Recent surveys of melancholy in the arts, literature, and thought highlight its function more as an artistic convention and critical disposition than a “demon,” malady or experience:
Mélancolie : génie et folie en Occident (2005), edited by Jean Clair, is the massive catalogue of a large-scale exhibition at Grand Palais (Paris, 2005) and Neue Nationalgalerie (Berlin, 2006) that ranged from Sophocles’ Ajax to Thomas Mann’s Doktor Faustus.
The Tragic Muse: Art and Emotion, 1700-1900, edited by Anne Leonard, is the catalogue of a research exhibition at Smart Museum of Art (University of Chicago, 2011).
The Melancholy Art by Michael Ann Holly (Princeton UP, 2013) looks at the function of melancholy in the work of major 20th-century art historians.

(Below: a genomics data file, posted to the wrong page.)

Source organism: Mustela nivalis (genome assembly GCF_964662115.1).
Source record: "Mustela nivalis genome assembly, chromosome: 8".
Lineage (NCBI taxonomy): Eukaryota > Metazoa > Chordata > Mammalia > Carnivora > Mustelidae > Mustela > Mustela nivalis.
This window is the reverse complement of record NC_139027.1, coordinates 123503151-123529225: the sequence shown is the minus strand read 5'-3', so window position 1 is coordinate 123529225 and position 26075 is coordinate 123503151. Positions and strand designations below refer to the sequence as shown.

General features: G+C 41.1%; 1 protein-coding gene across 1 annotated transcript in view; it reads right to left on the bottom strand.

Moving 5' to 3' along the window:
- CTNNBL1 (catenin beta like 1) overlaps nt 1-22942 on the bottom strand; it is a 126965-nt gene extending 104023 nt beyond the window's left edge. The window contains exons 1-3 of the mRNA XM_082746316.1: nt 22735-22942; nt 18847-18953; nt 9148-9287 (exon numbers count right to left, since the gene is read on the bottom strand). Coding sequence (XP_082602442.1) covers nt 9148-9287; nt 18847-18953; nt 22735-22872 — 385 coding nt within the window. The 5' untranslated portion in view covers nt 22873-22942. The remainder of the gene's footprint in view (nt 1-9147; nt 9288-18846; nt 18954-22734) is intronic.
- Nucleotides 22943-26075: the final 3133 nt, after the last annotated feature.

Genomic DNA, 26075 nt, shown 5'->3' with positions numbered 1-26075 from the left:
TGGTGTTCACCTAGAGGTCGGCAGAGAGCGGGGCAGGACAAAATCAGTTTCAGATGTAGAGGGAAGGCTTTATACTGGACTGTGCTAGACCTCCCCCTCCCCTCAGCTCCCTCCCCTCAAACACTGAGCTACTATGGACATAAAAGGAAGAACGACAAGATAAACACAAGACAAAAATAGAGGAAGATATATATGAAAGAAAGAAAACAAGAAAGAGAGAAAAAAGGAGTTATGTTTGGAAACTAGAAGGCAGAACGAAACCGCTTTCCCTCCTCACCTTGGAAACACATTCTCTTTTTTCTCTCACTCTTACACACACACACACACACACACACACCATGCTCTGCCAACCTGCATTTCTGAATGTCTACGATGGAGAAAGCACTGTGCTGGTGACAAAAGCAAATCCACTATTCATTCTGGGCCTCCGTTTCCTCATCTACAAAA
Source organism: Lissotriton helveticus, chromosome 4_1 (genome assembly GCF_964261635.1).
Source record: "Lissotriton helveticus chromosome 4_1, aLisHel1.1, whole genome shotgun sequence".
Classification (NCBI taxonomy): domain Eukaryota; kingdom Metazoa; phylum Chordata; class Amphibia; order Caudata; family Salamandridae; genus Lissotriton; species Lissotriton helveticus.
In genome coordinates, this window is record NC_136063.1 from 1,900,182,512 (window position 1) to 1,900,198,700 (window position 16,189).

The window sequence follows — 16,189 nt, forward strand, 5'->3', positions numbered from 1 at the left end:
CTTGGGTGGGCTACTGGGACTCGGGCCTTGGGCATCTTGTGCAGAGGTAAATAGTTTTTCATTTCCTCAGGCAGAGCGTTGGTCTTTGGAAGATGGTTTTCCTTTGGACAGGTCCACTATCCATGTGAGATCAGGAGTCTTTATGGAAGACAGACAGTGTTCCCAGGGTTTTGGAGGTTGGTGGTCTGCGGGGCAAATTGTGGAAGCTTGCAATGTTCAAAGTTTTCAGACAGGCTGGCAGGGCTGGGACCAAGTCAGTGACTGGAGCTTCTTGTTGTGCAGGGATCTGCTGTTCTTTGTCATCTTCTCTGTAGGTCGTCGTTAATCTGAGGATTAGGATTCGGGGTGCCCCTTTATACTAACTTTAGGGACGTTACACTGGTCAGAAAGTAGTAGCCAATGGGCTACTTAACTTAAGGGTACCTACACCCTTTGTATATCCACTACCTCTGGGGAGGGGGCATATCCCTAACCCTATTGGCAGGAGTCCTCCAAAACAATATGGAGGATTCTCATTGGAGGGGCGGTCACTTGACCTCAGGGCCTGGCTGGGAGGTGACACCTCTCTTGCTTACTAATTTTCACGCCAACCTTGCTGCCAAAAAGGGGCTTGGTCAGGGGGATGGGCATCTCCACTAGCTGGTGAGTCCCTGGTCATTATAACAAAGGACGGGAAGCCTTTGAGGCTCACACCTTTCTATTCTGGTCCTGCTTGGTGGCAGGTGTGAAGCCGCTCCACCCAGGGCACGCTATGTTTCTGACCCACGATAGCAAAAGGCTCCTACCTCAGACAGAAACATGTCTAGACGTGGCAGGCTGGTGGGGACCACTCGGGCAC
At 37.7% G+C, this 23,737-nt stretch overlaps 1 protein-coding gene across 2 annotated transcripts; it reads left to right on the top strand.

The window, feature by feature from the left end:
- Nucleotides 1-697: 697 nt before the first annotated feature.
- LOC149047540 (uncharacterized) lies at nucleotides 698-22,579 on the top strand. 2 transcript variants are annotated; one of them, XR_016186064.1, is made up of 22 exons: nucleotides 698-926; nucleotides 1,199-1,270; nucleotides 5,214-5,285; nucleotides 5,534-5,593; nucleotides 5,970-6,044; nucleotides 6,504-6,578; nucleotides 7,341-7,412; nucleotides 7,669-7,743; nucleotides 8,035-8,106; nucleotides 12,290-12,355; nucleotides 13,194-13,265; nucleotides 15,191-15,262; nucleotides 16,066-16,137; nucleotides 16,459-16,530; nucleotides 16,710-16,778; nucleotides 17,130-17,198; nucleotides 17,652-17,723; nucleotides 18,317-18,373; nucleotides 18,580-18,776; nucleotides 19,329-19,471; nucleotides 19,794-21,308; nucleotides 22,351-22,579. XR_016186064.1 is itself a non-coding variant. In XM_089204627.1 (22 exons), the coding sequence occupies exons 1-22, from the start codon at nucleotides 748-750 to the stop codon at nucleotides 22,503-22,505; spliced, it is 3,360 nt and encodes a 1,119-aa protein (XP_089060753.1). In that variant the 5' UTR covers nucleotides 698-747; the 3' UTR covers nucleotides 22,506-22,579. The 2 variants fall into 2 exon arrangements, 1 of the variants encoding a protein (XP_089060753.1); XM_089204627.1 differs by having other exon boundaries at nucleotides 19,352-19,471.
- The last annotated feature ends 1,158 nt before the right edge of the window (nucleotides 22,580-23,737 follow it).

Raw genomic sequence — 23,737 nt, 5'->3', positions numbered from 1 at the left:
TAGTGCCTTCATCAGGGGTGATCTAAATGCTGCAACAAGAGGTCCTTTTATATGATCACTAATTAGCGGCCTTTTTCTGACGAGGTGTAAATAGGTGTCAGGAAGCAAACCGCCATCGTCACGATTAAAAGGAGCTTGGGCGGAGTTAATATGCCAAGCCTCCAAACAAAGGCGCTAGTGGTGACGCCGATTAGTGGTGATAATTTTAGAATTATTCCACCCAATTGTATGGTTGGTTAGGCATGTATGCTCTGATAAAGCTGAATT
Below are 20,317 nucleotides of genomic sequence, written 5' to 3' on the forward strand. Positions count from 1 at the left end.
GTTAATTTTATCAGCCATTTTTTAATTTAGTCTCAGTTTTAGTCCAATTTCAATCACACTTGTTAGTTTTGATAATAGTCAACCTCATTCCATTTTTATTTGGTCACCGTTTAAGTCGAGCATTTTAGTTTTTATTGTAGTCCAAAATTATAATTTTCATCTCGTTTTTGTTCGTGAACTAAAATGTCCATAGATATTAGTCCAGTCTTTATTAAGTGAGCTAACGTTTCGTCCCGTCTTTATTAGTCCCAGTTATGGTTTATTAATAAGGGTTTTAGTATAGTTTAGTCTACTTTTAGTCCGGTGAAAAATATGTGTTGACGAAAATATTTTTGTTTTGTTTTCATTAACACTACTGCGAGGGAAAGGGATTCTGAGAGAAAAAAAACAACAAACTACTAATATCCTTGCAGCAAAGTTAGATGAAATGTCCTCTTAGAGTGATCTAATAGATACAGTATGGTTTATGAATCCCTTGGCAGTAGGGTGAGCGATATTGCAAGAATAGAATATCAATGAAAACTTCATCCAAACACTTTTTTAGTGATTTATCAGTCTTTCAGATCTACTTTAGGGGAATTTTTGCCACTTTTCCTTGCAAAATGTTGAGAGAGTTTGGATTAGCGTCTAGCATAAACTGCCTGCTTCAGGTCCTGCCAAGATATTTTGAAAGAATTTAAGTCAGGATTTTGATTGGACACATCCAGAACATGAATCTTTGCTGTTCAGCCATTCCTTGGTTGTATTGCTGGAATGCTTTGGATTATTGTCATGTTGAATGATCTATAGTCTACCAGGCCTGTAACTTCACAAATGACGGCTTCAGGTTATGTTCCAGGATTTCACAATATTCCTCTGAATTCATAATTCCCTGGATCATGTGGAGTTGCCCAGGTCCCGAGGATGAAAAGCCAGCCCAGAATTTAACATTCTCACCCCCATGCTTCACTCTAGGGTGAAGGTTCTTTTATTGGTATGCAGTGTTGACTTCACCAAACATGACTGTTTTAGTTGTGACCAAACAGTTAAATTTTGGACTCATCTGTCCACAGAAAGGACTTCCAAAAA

Melancholy  by László Földényi (Yale UP, 2016) is an encyclopedic survey of the temperament as illness, disposition, and energy from antiquity to Modernism.
When books like these (together with literary ones) are read in the context of current discussions of racial melancholy (Anne Cheng), “cultural melancholy” (Jermaine Singleton), and “strategic melancholism” (Guillaume Sibertin-Blanc), melancholy emerges as a rigorous ascesis of affect as well as a “critical discourse” (Mary Cosgrove) with serious political potential comparable to that of other techniques of disengagement, especially at times of left deafeat. It represents the mood of post-revolutionary critique. It can also encourage a tragic understanding of the revolution’s failure.
I owe my preoccupation with the practices of melancholy to one of its great virtuosos, Dr. Pantelis Polychronidis, my other self.
June 7, 2017